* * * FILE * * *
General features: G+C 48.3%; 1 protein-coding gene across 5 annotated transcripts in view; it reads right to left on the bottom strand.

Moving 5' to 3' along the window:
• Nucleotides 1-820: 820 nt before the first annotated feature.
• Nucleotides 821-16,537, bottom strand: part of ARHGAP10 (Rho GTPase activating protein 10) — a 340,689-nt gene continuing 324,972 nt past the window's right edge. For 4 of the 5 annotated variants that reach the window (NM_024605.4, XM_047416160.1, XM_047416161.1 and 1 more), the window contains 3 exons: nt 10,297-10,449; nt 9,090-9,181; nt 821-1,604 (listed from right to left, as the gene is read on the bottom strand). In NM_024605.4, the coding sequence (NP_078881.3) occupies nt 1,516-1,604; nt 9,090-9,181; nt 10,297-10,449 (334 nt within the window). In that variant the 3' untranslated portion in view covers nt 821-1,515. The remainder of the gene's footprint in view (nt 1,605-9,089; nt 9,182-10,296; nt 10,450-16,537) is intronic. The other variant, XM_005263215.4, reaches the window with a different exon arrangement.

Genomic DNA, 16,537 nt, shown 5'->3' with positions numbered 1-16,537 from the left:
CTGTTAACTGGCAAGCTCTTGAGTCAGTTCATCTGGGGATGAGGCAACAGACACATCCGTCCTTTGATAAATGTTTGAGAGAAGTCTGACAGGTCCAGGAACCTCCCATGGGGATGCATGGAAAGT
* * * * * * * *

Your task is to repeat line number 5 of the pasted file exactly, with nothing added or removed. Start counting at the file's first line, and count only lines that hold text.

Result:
Genomic DNA, 16,537 nt, shown 5'->3' with positions numbered 1-16,537 from the left: